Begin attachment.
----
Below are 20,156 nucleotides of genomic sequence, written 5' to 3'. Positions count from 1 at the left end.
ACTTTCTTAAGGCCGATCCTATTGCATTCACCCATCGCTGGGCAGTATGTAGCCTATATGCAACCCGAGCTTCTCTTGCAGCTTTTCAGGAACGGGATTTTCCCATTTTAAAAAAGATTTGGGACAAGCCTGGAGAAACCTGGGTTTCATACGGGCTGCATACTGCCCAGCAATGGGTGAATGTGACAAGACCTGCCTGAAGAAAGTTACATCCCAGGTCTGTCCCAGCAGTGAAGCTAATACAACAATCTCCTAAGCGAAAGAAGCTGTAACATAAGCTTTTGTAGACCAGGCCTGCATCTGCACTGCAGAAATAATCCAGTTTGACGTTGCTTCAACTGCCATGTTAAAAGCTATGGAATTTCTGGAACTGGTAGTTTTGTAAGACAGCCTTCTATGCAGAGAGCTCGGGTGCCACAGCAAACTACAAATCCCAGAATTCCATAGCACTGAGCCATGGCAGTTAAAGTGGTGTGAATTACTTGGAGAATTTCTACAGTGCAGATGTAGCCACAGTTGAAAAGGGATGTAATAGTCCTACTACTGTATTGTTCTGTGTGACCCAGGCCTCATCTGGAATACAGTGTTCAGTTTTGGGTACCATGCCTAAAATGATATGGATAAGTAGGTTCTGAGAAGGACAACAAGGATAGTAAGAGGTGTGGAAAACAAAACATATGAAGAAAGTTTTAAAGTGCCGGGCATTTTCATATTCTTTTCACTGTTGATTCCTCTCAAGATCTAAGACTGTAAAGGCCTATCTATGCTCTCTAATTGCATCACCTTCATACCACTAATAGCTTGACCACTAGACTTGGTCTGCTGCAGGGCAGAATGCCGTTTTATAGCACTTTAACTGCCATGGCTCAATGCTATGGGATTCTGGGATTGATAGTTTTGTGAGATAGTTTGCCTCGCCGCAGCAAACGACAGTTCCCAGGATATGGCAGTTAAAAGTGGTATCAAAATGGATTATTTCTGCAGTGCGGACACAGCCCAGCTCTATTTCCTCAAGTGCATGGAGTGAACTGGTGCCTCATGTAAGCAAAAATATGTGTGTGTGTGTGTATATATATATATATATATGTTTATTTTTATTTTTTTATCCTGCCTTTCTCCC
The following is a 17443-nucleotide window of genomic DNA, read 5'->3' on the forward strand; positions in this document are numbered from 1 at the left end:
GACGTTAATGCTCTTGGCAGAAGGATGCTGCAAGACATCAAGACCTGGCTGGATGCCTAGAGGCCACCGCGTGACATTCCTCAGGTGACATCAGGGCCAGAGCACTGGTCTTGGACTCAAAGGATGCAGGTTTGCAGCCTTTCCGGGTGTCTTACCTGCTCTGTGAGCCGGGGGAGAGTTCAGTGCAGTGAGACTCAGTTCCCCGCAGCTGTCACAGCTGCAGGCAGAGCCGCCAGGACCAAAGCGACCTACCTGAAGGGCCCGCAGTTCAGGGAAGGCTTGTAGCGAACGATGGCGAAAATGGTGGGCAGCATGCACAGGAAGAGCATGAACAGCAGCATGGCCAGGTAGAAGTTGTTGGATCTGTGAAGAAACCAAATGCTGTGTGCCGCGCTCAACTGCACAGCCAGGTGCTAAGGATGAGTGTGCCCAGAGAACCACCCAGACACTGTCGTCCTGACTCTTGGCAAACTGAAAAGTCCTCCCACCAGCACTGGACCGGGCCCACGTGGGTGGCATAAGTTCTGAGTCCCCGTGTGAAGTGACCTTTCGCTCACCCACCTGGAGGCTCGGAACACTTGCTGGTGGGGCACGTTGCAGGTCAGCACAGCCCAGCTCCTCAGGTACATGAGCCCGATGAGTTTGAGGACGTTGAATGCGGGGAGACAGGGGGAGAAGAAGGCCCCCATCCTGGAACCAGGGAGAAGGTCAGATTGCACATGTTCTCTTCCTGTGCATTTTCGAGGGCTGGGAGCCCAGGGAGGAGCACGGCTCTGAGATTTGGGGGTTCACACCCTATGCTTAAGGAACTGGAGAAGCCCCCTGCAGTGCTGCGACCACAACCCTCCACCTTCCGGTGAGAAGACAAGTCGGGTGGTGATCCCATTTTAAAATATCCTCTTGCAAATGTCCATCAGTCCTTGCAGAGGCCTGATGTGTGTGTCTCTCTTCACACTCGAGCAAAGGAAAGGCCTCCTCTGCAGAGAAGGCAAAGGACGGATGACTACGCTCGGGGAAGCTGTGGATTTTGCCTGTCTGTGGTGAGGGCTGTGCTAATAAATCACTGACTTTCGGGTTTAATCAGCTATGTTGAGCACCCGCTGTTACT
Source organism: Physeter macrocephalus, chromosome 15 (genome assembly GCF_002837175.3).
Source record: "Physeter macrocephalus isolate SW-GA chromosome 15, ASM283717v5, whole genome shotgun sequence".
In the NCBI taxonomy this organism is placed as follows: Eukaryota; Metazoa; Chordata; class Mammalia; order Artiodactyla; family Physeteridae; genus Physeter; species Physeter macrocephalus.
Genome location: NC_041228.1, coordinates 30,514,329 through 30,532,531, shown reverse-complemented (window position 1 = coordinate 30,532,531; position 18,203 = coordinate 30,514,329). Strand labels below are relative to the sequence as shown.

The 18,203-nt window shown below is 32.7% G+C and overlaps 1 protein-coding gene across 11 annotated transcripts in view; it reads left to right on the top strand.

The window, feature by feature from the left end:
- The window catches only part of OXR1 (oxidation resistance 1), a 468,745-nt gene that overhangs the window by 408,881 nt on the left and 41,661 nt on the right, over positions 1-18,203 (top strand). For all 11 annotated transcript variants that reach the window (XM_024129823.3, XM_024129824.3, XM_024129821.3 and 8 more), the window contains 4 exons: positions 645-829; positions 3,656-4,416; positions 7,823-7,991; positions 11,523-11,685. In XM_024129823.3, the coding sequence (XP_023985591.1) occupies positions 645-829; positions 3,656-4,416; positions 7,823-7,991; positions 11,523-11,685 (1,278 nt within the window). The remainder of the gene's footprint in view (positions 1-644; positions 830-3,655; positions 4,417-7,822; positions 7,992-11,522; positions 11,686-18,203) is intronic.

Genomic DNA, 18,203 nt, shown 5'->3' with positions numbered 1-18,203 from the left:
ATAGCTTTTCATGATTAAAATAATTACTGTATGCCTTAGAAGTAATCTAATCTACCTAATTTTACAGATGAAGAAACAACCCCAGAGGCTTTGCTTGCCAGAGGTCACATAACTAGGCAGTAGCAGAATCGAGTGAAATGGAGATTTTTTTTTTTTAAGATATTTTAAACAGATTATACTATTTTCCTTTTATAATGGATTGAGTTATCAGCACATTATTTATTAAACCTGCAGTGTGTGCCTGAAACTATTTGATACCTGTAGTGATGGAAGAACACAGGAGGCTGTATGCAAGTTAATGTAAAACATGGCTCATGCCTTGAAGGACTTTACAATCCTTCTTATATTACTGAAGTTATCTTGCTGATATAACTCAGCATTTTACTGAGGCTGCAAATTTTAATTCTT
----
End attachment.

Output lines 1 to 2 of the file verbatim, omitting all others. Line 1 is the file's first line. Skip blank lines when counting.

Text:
Below are 20,156 nucleotides of genomic sequence, written 5' to 3'. Positions count from 1 at the left end.
ACTTTCTTAAGGCCGATCCTATTGCATTCACCCATCGCTGGGCAGTATGTAGCCTATATGCAACCCGAGCTTCTCTTGCAGCTTTTCAGGAACGGGATTTTCCCATTTTAAAAAAGATTTGGGACAAGCCTGGAGAAACCTGGGTTTCATACGGGCTGCATACTGCCCAGCAATGGGTGAATGTGACAAGACCTGCCTGAAGAAAGTTACATCCCAGGTCTGTCCCAGCAGTGAAGCTAATACAACAATCTCCTAAGCGAAAGAAGCTGTAACATAAGCTTTTGTAGACCAGGCCTGCATCTGCACTGCAGAAATAATCCAGTTTGACGTTGCTTCAACTGCCATGTTAAAAGCTATGGAATTTCTGGAACTGGTAGTTTTGTAAGACAGCCTTCTATGCAGAGAGCTCGGGTGCCACAGCAAACTACAAATCCCAGAATTCCATAGCACTGAGCCATGGCAGTTAAAGTGGTGTGAATTACTTGGAGAATTTCTACAGTGCAGATGTAGCCACAGTTGAAAAGGGATGTAATAGTCCTACTACTGTATTGTTCTGTGTGACCCAGGCCTCATCTGGAATACAGTGTTCAGTTTTGGGTACCATGCCTAAAATGATATGGATAAGTAGGTTCTGAGAAGGACAACAAGGATAGTAAGAGGTGTGGAAAACAAAACATATGAAGAAAGTTTTAAAGTGCCGGGCATTTTCATATTCTTTTCACTGTTGATTCCTCTCAAGATCTAAGACTGTAAAGGCCTATCTATGCTCTCTAATTGCATCACCTTCATACCACTAATAGCTTGACCACTAGACTTGGTCTGCTGCAGGGCAGAATGCCGTTTTATAGCACTTTAACTGCCATGGCTCAATGCTATGGGATTCTGGGATTGATAGTTTTGTGAGATAGTTTGCCTCGCCGCAGCAAACGACAGTTCCCAGGATATGGCAGTTAAAAGTGGTATCAAAATGGATTATTTCTGCAGTGCGGACACAGCCCAGCTCTATTTCCTCAAGTGCATGGAGTGAACTGGTGCCTCATGTAAGCAAAAATATGTGTGTGTGTGTGTATATATATATATATATATGTTTATTTTTATTTTTTTATCCTGCCTTTCTCCC